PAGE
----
In This Issue:
Industry Experience for Corporate Boards: Both a Powerful Advantage and a Double-Edged Sword
Between when this newsletter went to subscribers in late September and when it was posted on this website, an important update occurred about Darden, owner of the Olive Garden restaurant chain, mentioned in this newsletter. As reported in the October 11-12, 2014 Wall Street Journal and other sources, Darden has replaced its entire board with directors nominated by activist Starboard Value LP.
Corporate Boards have been recruiting more directors with industry experience. This is a plus in that it reverses the earlier trend toward independent directors whose lack of any connection at all to the company might mean they don’t adequately understand the business. Industry experience is generally valuable and, in most cases, an extreme lack of it on the board can be a serious disadvantage because directors may not have sufficient knowledge of the business.
Still, industry experience is not a magic bullet. Boards need the right blend of what it takes to oversee and support strategic direction, regardless of whether that calls for industry experience or for some other type of expertise. And, getting the right blend of expertise for success requires more than simply recruiting industry veterans. In fact, industry experience can be a double-edged sword if it blocks the use of outside perspective and insights that might be needed to pursue the right strategic direction. So, merely recruiting directors with industry experience may be an oversimplification.
Yet, more boards are doing it. This is good if it strengthens the board, and in many cases it will.
“More boards are heeding activist demands to bring on more members with industry experience,” according to the September 24, 2014 Wall Street Journal article “Experience in the Field Helps Win Board Seats” by Joann S. Lublin. As the article states, “About 36% of the directors joining Fortune 500 companies between August 2013 and August 2014 had industry backgrounds similar to the company’s,” based on data from executive recruiters Korn/Ferry International. The article reports that this number is “up from 30% during the prior year, an increase driven by requests from boards, says Dennis Carey, a Korn/Ferry vice-chairman.” The article discusses how this has been affecting the restaurant industry, which has faced tough times and where activist investors have proposed that Bob Evans Farms as well as Darden, owner of the Olive Garden chain, should add directors with industry experience.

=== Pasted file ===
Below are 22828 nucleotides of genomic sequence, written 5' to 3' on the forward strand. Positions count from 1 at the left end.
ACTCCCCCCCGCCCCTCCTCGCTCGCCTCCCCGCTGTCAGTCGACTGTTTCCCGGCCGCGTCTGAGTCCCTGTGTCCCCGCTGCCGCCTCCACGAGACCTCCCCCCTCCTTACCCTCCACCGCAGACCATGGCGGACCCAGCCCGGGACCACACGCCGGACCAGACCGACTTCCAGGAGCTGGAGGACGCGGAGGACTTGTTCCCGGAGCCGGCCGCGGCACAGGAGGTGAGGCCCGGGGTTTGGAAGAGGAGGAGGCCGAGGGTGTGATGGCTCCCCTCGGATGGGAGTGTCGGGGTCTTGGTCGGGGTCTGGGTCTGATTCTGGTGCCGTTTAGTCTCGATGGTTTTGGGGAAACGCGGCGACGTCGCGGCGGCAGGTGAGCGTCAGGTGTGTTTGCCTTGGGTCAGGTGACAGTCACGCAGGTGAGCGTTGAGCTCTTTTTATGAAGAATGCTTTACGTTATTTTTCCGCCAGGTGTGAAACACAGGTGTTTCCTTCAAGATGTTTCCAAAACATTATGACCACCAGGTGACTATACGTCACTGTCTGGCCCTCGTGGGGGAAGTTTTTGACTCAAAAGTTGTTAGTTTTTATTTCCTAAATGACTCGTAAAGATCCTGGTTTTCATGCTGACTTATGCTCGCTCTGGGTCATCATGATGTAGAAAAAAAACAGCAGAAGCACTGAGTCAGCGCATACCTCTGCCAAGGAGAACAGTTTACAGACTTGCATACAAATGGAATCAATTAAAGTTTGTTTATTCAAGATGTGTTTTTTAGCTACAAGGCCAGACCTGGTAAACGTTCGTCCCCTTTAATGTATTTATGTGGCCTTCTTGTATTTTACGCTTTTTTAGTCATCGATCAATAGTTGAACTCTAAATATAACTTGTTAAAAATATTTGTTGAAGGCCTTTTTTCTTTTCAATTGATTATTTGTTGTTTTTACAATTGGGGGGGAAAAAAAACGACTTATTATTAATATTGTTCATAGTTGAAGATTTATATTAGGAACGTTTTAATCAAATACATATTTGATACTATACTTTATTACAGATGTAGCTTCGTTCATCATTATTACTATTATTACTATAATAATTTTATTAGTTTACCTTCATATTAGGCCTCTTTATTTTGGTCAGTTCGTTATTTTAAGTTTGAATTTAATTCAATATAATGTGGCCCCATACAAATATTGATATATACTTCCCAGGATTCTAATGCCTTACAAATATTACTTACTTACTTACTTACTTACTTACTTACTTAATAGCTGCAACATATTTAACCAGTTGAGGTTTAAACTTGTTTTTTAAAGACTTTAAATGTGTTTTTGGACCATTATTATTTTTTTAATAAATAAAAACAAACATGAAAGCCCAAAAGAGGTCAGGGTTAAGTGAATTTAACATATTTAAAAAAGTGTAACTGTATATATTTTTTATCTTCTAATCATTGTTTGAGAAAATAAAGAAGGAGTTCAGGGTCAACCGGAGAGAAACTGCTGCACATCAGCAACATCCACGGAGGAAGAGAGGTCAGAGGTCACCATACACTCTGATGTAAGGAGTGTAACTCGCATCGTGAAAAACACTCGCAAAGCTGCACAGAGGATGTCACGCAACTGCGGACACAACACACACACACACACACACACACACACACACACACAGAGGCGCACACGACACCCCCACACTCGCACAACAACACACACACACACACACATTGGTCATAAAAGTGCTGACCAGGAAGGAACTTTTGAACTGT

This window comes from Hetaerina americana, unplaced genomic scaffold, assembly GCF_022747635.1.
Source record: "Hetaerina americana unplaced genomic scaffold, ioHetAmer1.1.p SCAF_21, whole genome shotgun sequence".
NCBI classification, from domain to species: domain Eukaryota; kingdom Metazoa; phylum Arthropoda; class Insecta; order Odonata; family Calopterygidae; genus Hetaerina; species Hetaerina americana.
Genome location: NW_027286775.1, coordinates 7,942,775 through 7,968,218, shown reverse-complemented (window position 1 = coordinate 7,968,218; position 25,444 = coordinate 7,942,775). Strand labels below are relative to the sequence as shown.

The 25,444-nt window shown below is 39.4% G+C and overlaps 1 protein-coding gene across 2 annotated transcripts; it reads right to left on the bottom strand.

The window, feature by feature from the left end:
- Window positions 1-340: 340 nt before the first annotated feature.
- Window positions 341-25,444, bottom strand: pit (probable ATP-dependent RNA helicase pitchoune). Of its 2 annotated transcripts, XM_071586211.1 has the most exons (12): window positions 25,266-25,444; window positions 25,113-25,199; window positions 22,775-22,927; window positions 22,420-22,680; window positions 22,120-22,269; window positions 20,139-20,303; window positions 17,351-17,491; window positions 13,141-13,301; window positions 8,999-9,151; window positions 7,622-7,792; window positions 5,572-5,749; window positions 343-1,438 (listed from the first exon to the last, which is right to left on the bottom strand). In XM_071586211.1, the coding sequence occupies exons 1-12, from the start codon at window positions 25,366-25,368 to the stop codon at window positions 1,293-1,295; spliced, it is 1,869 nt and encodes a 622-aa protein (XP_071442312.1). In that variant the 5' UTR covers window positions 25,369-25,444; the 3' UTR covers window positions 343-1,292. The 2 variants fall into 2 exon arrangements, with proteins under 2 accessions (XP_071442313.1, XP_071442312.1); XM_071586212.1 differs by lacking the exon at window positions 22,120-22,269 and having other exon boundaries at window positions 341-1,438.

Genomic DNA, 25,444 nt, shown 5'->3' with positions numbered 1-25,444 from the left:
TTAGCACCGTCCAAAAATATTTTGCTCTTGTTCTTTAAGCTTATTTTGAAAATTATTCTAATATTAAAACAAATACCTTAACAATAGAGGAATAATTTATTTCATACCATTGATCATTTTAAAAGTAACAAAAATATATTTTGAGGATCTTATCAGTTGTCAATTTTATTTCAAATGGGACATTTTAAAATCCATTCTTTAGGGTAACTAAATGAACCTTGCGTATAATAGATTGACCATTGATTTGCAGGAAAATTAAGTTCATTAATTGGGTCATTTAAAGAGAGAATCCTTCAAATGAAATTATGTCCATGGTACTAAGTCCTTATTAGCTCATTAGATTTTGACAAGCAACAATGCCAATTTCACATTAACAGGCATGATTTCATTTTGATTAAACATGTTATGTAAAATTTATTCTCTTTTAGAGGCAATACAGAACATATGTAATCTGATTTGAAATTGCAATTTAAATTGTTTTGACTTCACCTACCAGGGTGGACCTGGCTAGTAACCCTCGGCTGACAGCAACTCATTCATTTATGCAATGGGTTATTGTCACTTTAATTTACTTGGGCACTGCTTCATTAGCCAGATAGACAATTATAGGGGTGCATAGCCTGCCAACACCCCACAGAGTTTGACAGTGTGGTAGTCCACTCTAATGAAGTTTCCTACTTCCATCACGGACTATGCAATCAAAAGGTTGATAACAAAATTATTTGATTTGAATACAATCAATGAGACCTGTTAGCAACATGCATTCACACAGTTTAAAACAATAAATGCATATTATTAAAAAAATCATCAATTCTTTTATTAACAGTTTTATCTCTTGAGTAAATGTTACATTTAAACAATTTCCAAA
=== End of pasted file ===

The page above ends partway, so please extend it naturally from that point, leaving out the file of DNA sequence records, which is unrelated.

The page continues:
As I see it, this is a plus if it improves the board’s grasp of the business. This is a plus if it adds useful knowledge to boards previously lacking an adequate understanding of the business. It is a plus if it eliminates the weaknesses boards can develop when their knowledge is limited by being independent and far removed from the business.
I grew interested in the role of board members’ knowledge as a result of my work on how strengths drive business success. So, for quite some time now, I have been pointing out the value of having board members who understand the business. In this newsletter, I have written before about the downside of boards emphasizing director independence and, thus, sacrificing knowledge of the business. I even wrote a letter to the editor on this that was published in Business Week back in 2002 when the call for director independence was just starting.
Additionally, I have blogged about this issue, agreeing with prominent finance and accounting professor Baruch Lev that the role of independent directors requires rethinking. Lev is author of the book Winning Investors Over: Surprising Truths about Honesty, Earnings Guidance and Other Ways to Boost Your Stock Price. I also blogged agreeing with prominent board expert and Harvard faculty member Jay W. Lorsch, author of the book The Future of Boards, when he wrote that director independence was a major reason why board members were having difficulty understanding the business of the companies on whose boards they serve. Thus, I definitely support the view that board members who understand the business are valuable, and that the shift toward director independence can be an obstacle to building a knowledgeable board.